Persons of Interest Blog

Thanks for checking out the LA FPI “tag team” blog, handed off each week from one interesting female playwright to another.

Who are they?  Click Here

Delivering cake for gender parity!

As an LAFPI blog reader, you are probably already familiar with The Kilroys, the gang of 13 Los Angeles-based playwrights and producers who, in their own words, “are done talking about gender parity and are taking action.” They make news every year when they publish The Kilroy’s List, an aggregation of the most recommended unproduced or underproduced plays by women and trans playwrights. In a way, they do this to call out any theatre that’s lagging in gender parity – simply by saying, hey, look, we did the work for you. Are you saying you can’t find great plays by women or trans writers? Produce one of these plays, to start with.

But the cool thing about The Kilroys is that they also show appreciation where it’s due. Hence the 2015 Kilroy Cake Drop for Gender Parity.


Earlier this week Joy Meads emailed and asked if I could do The Kilroys a favor – could I deliver a chocolate cake to the Los Angeles Theatre Center on Thursday? It would be part of a nationwide celebration – thirteen theaters around the country would get delicious cake delivered to them by an ambassador playwright, to celebrate their leadership and commitment to gender parity.

As it happens, I have a special connection with the LATC myself since they co-produced my play In Love and Warcraft this season, in association with Artists at Play. I was thrilled to do it.

So along with twelve other playwrights across the country, I picked up a specially baked cake and delivered it to a theatre that means a lot to me. The lovely people at LATC, under the leadership of Jose Luis Valenzuela and Evelina Fernandez, are doing excellent work for under-represented communities, and they deserve cake every day! (Or whatever treat they please, this cake was DELICIOUS but I might not be able to have it every day.)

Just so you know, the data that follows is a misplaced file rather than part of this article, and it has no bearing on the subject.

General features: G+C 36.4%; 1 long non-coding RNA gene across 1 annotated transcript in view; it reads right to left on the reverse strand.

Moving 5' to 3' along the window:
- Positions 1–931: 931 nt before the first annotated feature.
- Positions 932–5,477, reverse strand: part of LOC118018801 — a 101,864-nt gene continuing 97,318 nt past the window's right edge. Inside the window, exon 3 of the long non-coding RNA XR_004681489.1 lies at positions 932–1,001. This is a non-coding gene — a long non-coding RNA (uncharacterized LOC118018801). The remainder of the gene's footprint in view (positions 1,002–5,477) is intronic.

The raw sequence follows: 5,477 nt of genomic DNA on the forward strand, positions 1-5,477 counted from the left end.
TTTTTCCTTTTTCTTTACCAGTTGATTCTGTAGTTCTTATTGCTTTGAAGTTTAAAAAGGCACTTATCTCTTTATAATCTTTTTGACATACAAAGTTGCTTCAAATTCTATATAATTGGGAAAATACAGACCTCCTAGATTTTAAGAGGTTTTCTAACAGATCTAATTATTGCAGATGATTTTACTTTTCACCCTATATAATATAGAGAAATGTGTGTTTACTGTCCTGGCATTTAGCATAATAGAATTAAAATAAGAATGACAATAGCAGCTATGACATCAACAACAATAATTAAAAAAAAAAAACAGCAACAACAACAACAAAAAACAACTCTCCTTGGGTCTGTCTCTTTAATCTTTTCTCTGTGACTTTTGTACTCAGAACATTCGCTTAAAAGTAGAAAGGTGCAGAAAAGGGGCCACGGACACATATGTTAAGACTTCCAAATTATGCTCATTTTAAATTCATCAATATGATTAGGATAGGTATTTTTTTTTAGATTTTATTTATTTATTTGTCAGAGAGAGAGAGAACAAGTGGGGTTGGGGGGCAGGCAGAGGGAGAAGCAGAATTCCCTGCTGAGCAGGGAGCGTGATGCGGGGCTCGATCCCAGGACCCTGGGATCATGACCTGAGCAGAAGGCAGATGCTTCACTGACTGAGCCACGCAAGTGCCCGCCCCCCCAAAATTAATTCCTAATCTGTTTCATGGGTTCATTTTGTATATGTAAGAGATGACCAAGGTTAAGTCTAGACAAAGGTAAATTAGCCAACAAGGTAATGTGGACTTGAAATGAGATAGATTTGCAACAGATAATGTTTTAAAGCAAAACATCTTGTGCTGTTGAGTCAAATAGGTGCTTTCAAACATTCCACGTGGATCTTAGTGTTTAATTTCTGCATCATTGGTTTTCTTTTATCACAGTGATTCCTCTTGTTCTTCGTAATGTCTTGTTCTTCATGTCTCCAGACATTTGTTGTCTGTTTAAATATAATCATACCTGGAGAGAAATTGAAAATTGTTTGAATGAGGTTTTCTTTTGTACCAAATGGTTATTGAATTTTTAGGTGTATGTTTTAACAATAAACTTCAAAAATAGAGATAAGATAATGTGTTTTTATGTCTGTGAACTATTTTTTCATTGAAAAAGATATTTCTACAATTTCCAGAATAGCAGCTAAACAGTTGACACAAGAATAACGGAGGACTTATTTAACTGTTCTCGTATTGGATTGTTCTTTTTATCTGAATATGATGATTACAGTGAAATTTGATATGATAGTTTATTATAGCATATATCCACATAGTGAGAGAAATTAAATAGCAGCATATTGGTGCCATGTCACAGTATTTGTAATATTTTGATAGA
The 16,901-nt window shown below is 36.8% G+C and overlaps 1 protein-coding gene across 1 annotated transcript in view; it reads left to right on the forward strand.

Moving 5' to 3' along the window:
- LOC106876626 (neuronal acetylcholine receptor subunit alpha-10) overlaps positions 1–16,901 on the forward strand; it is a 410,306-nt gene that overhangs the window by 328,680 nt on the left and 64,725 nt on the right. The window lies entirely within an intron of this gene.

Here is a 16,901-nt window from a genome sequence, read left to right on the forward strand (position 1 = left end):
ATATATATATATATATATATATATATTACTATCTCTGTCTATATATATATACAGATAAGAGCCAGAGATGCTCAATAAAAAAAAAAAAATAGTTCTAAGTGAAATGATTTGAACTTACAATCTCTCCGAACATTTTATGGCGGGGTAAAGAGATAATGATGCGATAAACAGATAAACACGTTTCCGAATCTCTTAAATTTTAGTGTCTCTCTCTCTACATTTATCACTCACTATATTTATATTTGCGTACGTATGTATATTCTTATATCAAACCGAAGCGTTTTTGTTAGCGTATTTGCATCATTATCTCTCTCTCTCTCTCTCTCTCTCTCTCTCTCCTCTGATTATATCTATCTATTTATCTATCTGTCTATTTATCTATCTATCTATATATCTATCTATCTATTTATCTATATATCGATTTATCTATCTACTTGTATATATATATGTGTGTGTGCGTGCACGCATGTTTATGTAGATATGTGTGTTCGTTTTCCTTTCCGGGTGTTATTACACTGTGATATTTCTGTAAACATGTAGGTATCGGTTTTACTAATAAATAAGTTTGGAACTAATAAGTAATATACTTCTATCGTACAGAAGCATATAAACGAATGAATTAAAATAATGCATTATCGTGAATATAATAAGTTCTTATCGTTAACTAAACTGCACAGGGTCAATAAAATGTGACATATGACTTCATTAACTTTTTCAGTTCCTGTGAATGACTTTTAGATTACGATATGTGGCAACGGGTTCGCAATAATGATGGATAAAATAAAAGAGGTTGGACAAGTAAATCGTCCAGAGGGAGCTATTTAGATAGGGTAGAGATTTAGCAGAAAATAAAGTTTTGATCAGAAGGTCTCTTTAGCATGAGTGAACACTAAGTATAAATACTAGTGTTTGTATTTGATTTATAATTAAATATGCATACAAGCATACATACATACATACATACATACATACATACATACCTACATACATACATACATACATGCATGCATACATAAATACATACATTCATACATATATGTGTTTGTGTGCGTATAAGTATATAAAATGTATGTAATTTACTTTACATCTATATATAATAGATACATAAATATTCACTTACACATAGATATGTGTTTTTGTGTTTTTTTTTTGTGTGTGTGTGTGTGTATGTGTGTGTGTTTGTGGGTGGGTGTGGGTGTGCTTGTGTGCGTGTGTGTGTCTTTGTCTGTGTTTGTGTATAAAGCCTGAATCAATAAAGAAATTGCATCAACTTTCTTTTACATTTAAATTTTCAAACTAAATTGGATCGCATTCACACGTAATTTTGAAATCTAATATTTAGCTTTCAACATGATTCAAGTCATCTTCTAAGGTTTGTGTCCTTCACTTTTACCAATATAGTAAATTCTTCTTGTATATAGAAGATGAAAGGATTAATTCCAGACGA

Check out all the photos from the various cake drops today by following the hashtag #parityraid and #cakedrop on Facebook, Twitter and Instagram.

In closing I’d like to echo the request that The Kilroys have made today.

Don’t see your favorite parity-achieving theater on the list? We hope you’ll show them some love. Send a social media shout-out (or a cake!) and buy a ticket to celebrate their commitment to producing work by women and trans* writers.

Let’s get to it then. The work continues!



Cast Control

by Kimberly Shelby-Szyszko

As I go into casting on two vastly different and equally challenging projects, and that familiar dread/anxiety rolls in, followed by sprinkles of guilt and self-chastisement for my being so—arguably—maniacal on this issue, I am comforted and, one could say, absolved by the following quotes.

(And yes, a few are of film fraternity, but the sentiment is transferable.)

“Necessarily, I’m always involved in casting, as any playwright is, because the whole process of putting on a play is a collaborative, organic effort on the part of a bunch of people trying to think alike.”
-David Ives

“For it is not enough to know what we ought to say; we must also say it as we ought…proper method of delivery; this is a thing that affects the success of a speech greatly;…”

“There are always going to be more actors than anybody can ever use.”
-Edward Albee

“My secret to all casting, and specifically kids, is cast good human beings.”
-M. Night Shyamalan

“Casting is everything. Getting the person that you imagined is this character and then seeing what they bring to it.”
-Steve Buscemi

“Casting is storytelling.”
-Joss Whedon

“Casting is…90+ percent of the creative choices…”
-Alan Rudolph

Coincidentally, a known playwright has this week voiced concerns regarding an unanticipated casting choice. Different, this, in that it was a school production with which she had limited to no involvement and the concerns had to do with race.

Here is the Huffington Post piece referencing Katori Hall’s take on Kent State University’s production of her play, “The Mountaintop.”

Whether one agrees with the playwright’s perspective here or not, it’s a reminder of how significant the assigning of lines to a performer who would seem to embody and satisfactorily flesh out the character envisioned, created and first voiced by his or her author can be.

That said, I am reminded of a quote by southern novelist, Ellen Glasgow, which would, if subscribed to, tend to ameliorate any pains associated with this issue. “Doesn’t all experience crumble in the end to mere literary material?”

No One Likes a Bitter Playwright

Kevin Sloan Artwork

Kevin Sloan Artwork











HowlRound recently published their notice for a Jubilee in 2020:

“We plan to celebrate this vision with a Jubilee year in 2020, in which every theatre in the United States of America produces only works by women, people of color, artists of varied physical and cognitive ability, and/or LGBTQA artists.” (See more at: HowlRound Jubilee)